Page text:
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ropolitan and nonmetropolitan areas in the United States. By using data from the National Linked Birth Death Data Set obtained between 1985 and 1987, it was found that at the national level, residence in a nonmetropolitan area was not associated with a higher risk of LBW or neonatal mortality, although the risks of postneonatal mortality and the late onset of prenatal care were slightly higher. The authors concluded that “non-metropolitan residence is not a strong risk factor for low birth weight outcome and neonatal mortality in the United States.” The study was limited by its inability to assess other morbidities and by the fact that the data were collected in the mid-1980s, after which time major changes in clinical practice and mortality have occurred (89).

Race and Ethnicity and Access to Medical Care

Insidious racism or ethnic prejudice on the part of obstetricians or neonatologists may affect access to proper treatments. In a population-based retrospective cohort of women delivering singletons in the United States between 1989 and 2000, it appeared that preterm birth rates were declining among African American women (18.5 percent in 1989 versus 16.2 percent in 2000), although they were still substantially higher than the preterm birth rates among white women (9.4 percent in 2000). The numbers of medically indicated preterm births rose among both African American and white women, although they rose to a much higher degree among white women (an increase of 32 percent for African American women and an increase of 55 percent for white women). The authors concluded that the increase in preterm birth rates among white women was largely due to an increase in medically indicated preterm birth, whereas in African American women the preterm birth rate declined because of decreased rates of preterm rupture of membranes and spontaneous preterm birth. The authors raised concerns about the racial differences in obstetric interventions (90).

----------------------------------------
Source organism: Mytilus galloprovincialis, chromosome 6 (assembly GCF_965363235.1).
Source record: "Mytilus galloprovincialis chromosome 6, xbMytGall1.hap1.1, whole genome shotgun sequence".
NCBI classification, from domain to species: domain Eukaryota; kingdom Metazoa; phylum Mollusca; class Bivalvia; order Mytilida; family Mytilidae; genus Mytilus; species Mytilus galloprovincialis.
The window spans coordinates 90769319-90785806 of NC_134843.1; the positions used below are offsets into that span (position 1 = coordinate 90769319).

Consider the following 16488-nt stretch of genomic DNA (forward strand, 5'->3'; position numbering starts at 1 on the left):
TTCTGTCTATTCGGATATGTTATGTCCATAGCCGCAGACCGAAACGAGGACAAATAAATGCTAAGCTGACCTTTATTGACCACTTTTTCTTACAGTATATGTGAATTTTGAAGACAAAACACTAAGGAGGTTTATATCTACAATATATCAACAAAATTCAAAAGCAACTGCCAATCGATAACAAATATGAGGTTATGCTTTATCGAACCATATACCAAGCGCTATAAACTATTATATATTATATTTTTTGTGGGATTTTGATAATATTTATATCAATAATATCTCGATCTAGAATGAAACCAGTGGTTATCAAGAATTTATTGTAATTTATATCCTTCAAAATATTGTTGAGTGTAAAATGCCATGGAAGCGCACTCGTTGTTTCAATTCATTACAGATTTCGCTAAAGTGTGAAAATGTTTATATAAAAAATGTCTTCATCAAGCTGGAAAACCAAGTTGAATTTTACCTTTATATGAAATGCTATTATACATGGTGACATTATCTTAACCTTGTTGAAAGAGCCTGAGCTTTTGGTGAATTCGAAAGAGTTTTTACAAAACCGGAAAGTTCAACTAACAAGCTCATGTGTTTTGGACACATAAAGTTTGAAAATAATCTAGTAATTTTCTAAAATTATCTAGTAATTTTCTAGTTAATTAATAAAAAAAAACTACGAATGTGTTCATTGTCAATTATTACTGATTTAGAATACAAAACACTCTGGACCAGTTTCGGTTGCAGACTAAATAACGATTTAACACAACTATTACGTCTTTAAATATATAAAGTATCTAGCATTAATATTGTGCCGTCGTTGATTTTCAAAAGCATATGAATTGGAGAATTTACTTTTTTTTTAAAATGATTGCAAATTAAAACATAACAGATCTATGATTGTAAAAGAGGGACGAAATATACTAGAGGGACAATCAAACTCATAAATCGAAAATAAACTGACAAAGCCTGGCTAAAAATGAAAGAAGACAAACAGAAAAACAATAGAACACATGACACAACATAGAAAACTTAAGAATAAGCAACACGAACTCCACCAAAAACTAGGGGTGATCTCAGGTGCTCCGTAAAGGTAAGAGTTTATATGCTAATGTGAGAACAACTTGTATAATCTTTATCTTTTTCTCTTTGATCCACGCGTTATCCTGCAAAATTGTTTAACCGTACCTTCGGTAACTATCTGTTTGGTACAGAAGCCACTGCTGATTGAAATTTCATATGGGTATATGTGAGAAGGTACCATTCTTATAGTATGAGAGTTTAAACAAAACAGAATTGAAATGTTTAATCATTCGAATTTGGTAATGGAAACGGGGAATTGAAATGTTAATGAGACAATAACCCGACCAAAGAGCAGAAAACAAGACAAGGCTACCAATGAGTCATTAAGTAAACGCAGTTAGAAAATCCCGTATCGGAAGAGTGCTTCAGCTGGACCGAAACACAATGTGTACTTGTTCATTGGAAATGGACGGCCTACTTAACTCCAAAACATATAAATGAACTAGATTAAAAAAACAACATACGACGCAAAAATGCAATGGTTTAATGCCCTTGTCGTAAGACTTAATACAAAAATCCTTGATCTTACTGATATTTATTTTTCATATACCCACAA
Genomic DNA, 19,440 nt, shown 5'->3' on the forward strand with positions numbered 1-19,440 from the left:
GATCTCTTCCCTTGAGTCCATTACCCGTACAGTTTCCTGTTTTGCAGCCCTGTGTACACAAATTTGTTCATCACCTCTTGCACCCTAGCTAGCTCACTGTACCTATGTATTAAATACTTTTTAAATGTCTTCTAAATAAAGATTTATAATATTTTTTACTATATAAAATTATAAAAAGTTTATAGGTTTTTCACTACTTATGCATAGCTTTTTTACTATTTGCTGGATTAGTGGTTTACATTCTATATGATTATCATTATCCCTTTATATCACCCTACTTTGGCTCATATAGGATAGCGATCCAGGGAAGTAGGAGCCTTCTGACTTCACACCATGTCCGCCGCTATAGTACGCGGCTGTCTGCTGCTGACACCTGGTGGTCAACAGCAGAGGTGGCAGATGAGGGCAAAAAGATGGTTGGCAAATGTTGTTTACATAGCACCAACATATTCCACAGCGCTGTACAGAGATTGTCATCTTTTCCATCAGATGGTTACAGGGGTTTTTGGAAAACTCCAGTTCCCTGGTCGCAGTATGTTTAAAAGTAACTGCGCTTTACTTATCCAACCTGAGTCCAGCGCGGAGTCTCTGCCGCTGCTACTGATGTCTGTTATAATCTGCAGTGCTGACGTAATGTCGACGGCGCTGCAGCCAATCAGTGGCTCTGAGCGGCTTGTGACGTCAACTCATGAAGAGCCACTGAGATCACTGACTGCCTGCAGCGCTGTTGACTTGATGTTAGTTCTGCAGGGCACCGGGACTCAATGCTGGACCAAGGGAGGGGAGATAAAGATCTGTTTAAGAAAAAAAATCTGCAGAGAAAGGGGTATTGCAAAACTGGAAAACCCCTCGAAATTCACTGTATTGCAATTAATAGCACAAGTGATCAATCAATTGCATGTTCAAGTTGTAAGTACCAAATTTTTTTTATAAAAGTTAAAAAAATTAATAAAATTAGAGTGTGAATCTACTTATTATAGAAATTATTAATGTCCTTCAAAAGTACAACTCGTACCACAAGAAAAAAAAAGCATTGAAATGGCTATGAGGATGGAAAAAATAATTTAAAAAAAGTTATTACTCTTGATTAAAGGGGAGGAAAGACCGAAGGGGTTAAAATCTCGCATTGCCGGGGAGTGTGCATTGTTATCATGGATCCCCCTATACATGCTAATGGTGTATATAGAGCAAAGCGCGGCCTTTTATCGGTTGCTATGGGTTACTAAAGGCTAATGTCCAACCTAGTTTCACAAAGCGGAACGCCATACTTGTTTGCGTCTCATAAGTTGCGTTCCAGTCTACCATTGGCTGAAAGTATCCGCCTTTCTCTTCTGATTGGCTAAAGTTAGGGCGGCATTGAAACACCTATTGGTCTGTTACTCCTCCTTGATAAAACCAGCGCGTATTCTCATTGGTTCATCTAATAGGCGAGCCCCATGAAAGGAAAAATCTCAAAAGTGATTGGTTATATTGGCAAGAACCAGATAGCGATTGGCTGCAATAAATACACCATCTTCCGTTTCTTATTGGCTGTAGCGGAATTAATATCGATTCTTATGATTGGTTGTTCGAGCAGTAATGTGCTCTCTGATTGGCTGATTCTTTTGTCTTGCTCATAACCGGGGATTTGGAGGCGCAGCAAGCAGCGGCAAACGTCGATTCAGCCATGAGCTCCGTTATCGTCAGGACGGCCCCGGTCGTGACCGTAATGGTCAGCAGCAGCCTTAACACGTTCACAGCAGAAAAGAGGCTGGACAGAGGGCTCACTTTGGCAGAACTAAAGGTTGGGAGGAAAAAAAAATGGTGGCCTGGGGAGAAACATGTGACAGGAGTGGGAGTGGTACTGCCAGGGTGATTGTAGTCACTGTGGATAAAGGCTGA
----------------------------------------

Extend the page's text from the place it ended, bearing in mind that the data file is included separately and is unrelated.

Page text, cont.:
Distributive Justice and the Care of Preterm Infants

Ethical concerns about the distributive justice of caring for premature infants in light of the incidence of prematurity in high-risk populations of low socioeconomic status may be overstated, as the epidemiology of prematurity is changing. Rates of premature birth remain excessive in African American women, adolescents, and women of low socioeconomic status. Thus, there remain differences in perinatal outcomes between women of high and low socioeconomic status, and in particular, there are significantly poorer perinatal outcomes for African American women in the United States. However, preterm birth rates may be increasing among women of high socioeconomic status as they delay childbearing and use ARTs to con-



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